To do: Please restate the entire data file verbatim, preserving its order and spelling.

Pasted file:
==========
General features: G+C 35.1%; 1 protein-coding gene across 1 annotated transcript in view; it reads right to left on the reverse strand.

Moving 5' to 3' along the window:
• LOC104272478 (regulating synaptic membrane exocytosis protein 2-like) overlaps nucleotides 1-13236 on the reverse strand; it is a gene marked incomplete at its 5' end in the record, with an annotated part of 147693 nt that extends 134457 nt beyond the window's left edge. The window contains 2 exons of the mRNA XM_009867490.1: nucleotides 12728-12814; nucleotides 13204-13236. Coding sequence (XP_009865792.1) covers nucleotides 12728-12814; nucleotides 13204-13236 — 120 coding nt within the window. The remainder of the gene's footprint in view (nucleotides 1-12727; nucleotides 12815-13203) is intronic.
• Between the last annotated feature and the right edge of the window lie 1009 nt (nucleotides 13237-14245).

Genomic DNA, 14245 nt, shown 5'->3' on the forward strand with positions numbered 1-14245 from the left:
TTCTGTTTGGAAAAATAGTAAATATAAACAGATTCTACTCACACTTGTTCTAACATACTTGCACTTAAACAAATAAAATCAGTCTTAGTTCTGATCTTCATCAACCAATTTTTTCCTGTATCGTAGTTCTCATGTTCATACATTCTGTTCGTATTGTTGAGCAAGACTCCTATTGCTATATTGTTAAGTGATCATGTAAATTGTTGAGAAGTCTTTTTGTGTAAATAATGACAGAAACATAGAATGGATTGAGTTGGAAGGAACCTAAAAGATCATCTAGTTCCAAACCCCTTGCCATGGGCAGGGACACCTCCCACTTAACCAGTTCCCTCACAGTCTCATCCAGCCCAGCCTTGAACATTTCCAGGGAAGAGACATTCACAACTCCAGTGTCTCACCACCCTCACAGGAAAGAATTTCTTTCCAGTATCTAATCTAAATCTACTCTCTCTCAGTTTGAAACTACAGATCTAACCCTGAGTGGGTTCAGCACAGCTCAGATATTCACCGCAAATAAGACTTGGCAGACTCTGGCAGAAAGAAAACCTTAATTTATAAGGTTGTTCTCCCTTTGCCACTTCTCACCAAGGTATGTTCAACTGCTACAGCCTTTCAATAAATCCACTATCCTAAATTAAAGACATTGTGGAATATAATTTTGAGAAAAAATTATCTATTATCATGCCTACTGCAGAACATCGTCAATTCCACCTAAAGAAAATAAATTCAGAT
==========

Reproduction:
General features: G+C 35.1%; 1 protein-coding gene across 1 annotated transcript in view; it reads right to left on the reverse strand.

Moving 5' to 3' along the window:
• LOC104272478 (regulating synaptic membrane exocytosis protein 2-like) overlaps nucleotides 1-13236 on the reverse strand; it is a gene marked incomplete at its 5' end in the record, with an annotated part of 147693 nt that extends 134457 nt beyond the window's left edge. The window contains 2 exons of the mRNA XM_009867490.1: nucleotides 12728-12814; nucleotides 13204-13236. Coding sequence (XP_009865792.1) covers nucleotides 12728-12814; nucleotides 13204-13236 — 120 coding nt within the window. The remainder of the gene's footprint in view (nucleotides 1-12727; nucleotides 12815-13203) is intronic.
• Between the last annotated feature and the right edge of the window lie 1009 nt (nucleotides 13237-14245).

Genomic DNA, 14245 nt, shown 5'->3' on the forward strand with positions numbered 1-14245 from the left:
TTCTGTTTGGAAAAATAGTAAATATAAACAGATTCTACTCACACTTGTTCTAACATACTTGCACTTAAACAAATAAAATCAGTCTTAGTTCTGATCTTCATCAACCAATTTTTTCCTGTATCGTAGTTCTCATGTTCATACATTCTGTTCGTATTGTTGAGCAAGACTCCTATTGCTATATTGTTAAGTGATCATGTAAATTGTTGAGAAGTCTTTTTGTGTAAATAATGACAGAAACATAGAATGGATTGAGTTGGAAGGAACCTAAAAGATCATCTAGTTCCAAACCCCTTGCCATGGGCAGGGACACCTCCCACTTAACCAGTTCCCTCACAGTCTCATCCAGCCCAGCCTTGAACATTTCCAGGGAAGAGACATTCACAACTCCAGTGTCTCACCACCCTCACAGGAAAGAATTTCTTTCCAGTATCTAATCTAAATCTACTCTCTCTCAGTTTGAAACTACAGATCTAACCCTGAGTGGGTTCAGCACAGCTCAGATATTCACCGCAAATAAGACTTGGCAGACTCTGGCAGAAAGAAAACCTTAATTTATAAGGTTGTTCTCCCTTTGCCACTTCTCACCAAGGTATGTTCAACTGCTACAGCCTTTCAATAAATCCACTATCCTAAATTAAAGACATTGTGGAATATAATTTTGAGAAAAAATTATCTATTATCATGCCTACTGCAGAACATCGTCAATTCCACCTAAAGAAAATAAATTCAGAT